Norway’s low-fare airline Norwegian Air appears keen on forming an alliance with AirAsia, its largest counterpart on the other side of the world. Norwegian’s CEO Bjørn Kjos calls the prospective partnership “a perfect match.”
Kjos and top AirAsia executive Aireen Omar were among the speakers at this week’s annual Skagen conference in Oslo. They spoke highly of each other, and newspaper Dagens Næringsliv (DN) reported on Wednesday about how they opened up for a model where each airline would operate on its own, but cooperate closely on passengers.
“It’s a perfect match,” smiled the ever-enthusiastic Kjos, going on to describe how Norwegian’s intercontinental flights could feed onward-traveling passengers onto AirAsia flights, and AirAsia passengers could fly on to Europe with Norwegian.
After a panel debate on changes within the aviation industry, both Kjos and Omar aired some thoughts about how a partnership might work. Kjos’ Norwegian launched its long-haul Dreamliner service between Oslo and Bangkok in 2013 but lacks connections onward within Asia.
AirAsia, meanwhile, flies more than 200 routes within Asia that could carry Norwegian passengers who are onward bound beyond Thailand. The two airlines could share revenues from the low-fare revolution in a possible joint venture.
“AirAsia is one of the world’s largest low-fare airlines,” Kjos told DN. “If we should cooperate with anyone, it would have to be them.”
Omar responded positively: “I think it can be a good idea if the passenger stream from Europe is strong enough,” she said. “If a serious proposal comes about, I will take it back to our chief executive, Tony Fernandes.”
He’s known as an innovative and entrepreneurial boss, much like Kjos. Based in Kuala Lumpur, he has guided AirAsia’s growth into an airline serving Bangkok, Kuala Lumpur, Singapore, Jakarta, Manila and other Asian destinations, and the airline is growing quickly in China. That’s where Norwegian is expected to seek new destinations over the next few years.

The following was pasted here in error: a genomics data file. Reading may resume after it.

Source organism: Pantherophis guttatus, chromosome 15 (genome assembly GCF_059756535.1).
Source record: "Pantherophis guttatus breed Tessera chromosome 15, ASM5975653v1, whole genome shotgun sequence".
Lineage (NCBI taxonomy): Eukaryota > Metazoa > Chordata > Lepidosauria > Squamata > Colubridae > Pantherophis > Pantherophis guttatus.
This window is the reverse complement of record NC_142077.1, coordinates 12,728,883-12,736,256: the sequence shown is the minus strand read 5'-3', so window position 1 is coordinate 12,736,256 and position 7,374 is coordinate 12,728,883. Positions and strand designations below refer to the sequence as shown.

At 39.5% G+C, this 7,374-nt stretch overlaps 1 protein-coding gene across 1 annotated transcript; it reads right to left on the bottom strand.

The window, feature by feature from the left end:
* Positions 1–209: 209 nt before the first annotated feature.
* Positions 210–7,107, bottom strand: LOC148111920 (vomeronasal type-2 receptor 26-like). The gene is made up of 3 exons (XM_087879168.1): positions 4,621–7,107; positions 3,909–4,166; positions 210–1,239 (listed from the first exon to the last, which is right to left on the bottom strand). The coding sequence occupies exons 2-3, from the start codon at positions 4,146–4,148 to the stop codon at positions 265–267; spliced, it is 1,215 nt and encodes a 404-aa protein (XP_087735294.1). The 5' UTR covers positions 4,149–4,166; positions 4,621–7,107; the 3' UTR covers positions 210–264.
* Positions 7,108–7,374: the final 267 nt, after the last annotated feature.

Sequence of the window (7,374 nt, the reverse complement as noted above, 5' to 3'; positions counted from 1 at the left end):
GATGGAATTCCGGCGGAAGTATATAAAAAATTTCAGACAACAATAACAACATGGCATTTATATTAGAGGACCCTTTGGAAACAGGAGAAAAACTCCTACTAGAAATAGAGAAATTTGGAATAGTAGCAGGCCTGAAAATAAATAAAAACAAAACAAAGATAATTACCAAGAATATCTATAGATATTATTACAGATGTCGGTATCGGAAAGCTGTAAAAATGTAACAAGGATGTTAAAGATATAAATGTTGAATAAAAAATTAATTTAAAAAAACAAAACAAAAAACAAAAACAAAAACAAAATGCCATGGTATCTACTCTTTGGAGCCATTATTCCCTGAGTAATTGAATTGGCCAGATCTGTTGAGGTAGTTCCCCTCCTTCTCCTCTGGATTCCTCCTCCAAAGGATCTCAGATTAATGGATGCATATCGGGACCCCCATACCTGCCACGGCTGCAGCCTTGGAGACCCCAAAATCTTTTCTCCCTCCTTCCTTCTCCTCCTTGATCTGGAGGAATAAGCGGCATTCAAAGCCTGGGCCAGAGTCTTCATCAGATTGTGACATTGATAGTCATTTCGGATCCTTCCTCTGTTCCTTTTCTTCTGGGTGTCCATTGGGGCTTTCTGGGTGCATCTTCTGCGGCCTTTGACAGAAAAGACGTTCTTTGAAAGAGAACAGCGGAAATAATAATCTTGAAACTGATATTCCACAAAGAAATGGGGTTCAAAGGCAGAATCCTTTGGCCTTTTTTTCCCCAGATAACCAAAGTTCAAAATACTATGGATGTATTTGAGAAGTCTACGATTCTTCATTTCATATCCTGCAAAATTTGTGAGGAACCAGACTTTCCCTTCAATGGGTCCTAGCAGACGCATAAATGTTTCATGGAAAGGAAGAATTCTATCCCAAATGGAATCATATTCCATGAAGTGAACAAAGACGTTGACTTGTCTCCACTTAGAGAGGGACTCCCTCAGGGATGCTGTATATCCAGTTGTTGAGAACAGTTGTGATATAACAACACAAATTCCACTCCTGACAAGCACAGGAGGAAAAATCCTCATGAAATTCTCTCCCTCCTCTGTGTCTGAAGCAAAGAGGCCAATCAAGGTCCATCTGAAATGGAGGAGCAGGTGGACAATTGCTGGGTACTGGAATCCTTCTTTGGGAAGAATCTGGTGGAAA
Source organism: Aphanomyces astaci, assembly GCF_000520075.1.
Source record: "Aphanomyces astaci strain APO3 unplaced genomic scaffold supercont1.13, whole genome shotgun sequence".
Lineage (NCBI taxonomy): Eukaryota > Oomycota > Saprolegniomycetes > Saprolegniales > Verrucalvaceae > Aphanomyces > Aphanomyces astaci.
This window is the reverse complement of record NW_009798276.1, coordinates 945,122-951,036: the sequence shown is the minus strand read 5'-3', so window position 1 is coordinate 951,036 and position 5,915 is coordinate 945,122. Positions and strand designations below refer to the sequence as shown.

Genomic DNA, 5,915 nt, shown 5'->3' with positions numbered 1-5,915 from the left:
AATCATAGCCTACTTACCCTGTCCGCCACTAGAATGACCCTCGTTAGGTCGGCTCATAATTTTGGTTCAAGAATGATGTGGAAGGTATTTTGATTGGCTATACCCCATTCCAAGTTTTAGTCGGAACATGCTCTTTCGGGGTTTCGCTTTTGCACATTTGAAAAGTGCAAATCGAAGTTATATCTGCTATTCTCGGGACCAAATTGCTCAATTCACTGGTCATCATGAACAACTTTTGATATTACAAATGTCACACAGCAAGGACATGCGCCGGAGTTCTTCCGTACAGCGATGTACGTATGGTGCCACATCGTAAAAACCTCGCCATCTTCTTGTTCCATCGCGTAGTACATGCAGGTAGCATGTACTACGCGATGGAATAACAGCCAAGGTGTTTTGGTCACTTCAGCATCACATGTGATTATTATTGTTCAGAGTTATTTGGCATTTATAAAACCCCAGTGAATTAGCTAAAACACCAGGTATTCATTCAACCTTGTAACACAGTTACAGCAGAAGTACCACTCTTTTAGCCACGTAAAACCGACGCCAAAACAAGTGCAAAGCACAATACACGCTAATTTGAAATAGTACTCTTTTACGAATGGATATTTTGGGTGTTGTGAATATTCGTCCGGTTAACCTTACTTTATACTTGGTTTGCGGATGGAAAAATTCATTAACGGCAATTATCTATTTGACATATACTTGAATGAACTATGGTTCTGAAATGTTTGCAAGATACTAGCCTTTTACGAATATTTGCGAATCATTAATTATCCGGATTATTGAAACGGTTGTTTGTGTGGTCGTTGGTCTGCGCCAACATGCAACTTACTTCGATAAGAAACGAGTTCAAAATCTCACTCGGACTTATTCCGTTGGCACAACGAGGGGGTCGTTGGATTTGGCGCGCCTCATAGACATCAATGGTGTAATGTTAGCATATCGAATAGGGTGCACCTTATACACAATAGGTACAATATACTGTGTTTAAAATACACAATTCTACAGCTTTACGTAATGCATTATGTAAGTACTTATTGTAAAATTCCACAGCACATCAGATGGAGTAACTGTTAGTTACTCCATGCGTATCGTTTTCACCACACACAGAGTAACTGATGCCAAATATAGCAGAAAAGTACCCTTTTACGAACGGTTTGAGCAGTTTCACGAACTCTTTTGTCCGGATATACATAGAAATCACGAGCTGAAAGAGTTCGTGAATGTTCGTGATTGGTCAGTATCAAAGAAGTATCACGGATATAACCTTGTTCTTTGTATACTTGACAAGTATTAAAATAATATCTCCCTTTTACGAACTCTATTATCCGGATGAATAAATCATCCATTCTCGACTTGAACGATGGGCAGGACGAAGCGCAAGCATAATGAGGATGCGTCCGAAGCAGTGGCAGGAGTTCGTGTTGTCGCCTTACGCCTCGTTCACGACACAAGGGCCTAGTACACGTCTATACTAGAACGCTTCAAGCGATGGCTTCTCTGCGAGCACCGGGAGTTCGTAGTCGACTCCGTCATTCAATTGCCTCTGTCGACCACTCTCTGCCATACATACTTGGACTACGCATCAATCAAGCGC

Until now, Norwegian Air has concentrated its growth on traffic between Europe and North America. It also has expressed ongoing interest in South America. The company hasn’t won rights to fly over Russia on its Bangkok-bound flights, making them more costly because of the need to skirt around Russian territory. Meanwhile, Norwegian is taking delivery of more Boeing 787 Dreamliners in a year, and needs to deploy them.
Norwegian would need to offer more direct routes between Europe and Asia in order to make itself interesting for AirAsia. Kjos thinks that could happen in 2017 or 2018. “When we get enough aircraft, I think it will be especially interesting to look towards China,” he said.
AirAsia has talked about flying long-haul routes between Asia and Scandinavia itself. It dropped a route between Kuala Lumpur and London when oil prices climbed over USD 120 a barrel. Now, with oil trading down around USD 30, new attempts may be more likely, unless it teams with Norwegian and feeds into them instead. AirAsia has also had financial challenges since a crash in December 2014, and stock market turbulence since.
Omar was clear on one point, though: Any new long-haul routes should have crews from several Asian countries, not just Thailand, where Norwegian has hired its own Asian crews. “There could surely be a cost advantage to only employ Thai crews on board,” Omar told DN, “But it appears they don’t speak English particularly well and there can also be culture clashes if all the crew is only from one country.”